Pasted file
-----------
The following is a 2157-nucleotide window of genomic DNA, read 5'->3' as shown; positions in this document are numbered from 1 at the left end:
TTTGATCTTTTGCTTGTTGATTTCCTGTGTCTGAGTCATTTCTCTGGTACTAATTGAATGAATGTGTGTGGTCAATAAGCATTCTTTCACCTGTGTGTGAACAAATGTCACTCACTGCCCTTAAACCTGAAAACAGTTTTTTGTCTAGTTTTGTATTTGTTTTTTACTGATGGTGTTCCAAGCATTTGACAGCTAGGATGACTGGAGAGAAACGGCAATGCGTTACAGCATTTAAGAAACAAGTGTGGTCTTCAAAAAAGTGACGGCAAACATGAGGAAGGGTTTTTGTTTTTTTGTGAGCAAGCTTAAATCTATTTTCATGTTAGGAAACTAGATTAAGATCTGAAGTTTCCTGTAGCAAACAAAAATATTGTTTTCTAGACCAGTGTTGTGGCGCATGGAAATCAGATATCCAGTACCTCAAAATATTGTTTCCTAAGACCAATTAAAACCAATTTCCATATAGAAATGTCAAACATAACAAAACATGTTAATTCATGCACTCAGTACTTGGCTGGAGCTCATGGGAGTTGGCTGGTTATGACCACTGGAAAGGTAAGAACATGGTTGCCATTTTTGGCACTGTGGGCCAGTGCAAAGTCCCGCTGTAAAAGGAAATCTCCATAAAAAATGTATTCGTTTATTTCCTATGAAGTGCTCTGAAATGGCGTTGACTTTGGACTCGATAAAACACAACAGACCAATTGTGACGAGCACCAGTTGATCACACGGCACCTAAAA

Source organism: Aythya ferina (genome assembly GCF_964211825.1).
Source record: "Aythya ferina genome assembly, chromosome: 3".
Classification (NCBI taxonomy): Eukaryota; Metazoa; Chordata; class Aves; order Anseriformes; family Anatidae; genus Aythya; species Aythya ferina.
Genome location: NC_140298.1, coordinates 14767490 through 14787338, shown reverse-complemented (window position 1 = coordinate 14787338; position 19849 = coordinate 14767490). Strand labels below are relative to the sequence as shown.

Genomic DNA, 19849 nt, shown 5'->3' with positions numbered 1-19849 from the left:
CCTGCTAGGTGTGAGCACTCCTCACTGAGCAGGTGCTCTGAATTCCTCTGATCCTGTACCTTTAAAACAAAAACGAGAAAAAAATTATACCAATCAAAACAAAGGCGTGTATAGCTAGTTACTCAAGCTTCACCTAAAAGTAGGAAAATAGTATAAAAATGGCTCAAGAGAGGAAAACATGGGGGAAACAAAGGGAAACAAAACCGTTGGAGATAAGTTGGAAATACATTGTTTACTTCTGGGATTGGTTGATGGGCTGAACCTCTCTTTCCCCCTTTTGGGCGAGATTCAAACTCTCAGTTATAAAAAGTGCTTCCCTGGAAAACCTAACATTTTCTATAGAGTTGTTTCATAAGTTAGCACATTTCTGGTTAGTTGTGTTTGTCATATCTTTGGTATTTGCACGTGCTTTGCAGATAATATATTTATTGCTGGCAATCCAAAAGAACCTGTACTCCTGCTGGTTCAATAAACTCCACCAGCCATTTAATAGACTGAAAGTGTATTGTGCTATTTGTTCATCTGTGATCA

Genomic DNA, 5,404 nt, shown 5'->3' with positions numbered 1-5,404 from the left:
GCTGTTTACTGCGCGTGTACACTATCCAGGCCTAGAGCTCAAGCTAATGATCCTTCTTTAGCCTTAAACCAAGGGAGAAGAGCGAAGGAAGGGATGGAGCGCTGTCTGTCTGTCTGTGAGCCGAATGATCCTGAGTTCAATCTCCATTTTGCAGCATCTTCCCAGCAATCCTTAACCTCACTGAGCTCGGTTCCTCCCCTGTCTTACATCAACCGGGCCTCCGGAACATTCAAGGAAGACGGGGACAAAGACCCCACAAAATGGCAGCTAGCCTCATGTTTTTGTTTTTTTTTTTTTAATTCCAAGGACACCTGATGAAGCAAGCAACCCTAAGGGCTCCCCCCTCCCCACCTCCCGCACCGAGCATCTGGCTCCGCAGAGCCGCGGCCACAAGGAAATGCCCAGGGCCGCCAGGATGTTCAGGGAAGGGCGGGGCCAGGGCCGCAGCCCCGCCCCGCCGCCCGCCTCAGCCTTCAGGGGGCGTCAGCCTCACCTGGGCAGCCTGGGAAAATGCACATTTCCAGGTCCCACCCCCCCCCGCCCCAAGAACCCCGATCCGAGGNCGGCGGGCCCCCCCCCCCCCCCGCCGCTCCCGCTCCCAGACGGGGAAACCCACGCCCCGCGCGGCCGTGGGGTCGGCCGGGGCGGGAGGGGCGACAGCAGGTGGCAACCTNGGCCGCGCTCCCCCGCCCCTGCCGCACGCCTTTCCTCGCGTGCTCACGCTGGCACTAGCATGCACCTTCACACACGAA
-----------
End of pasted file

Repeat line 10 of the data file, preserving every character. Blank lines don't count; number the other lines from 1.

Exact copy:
GCTGTTTACTGCGCGTGTACACTATCCAGGCCTAGAGCTCAAGCTAATGATCCTTCTTTAGCCTTAAACCAAGGGAGAAGAGCGAAGGAAGGGATGGAGCGCTGTCTGTCTGTCTGTGAGCCGAATGATCCTGAGTTCAATCTCCATTTTGCAGCATCTTCCCAGCAATCCTTAACCTCACTGAGCTCGGTTCCTCCCCTGTCTTACATCAACCGGGCCTCCGGAACATTCAAGGAAGACGGGGACAAAGACCCCACAAAATGGCAGCTAGCCTCATGTTTTTGTTTTTTTTTTTTTAATTCCAAGGACACCTGATGAAGCAAGCAACCCTAAGGGCTCCCCCCTCCCCACCTCCCGCACCGAGCATCTGGCTCCGCAGAGCCGCGGCCACAAGGAAATGCCCAGGGCCGCCAGGATGTTCAGGGAAGGGCGGGGCCAGGGCCGCAGCCCCGCCCCGCCGCCCGCCTCAGCCTTCAGGGGGCGTCAGCCTCACCTGGGCAGCCTGGGAAAATGCACATTTCCAGGTCCCACCCCCCCCCGCCCCAAGAACCCCGATCCGAGGNCGGCGGGCCCCCCCCCCCCCCCGCCGCTCCCGCTCCCAGACGGGGAAACCCACGCCCCGCGCGGCCGTGGGGTCGGCCGGGGCGGGAGGGGCGACAGCAGGTGGCAACCTNGGCCGCGCTCCCCCGCCCCTGCCGCACGCCTTTCCTCGCGTGCTCACGCTGGCACTAGCATGCACCTTCACACACGAA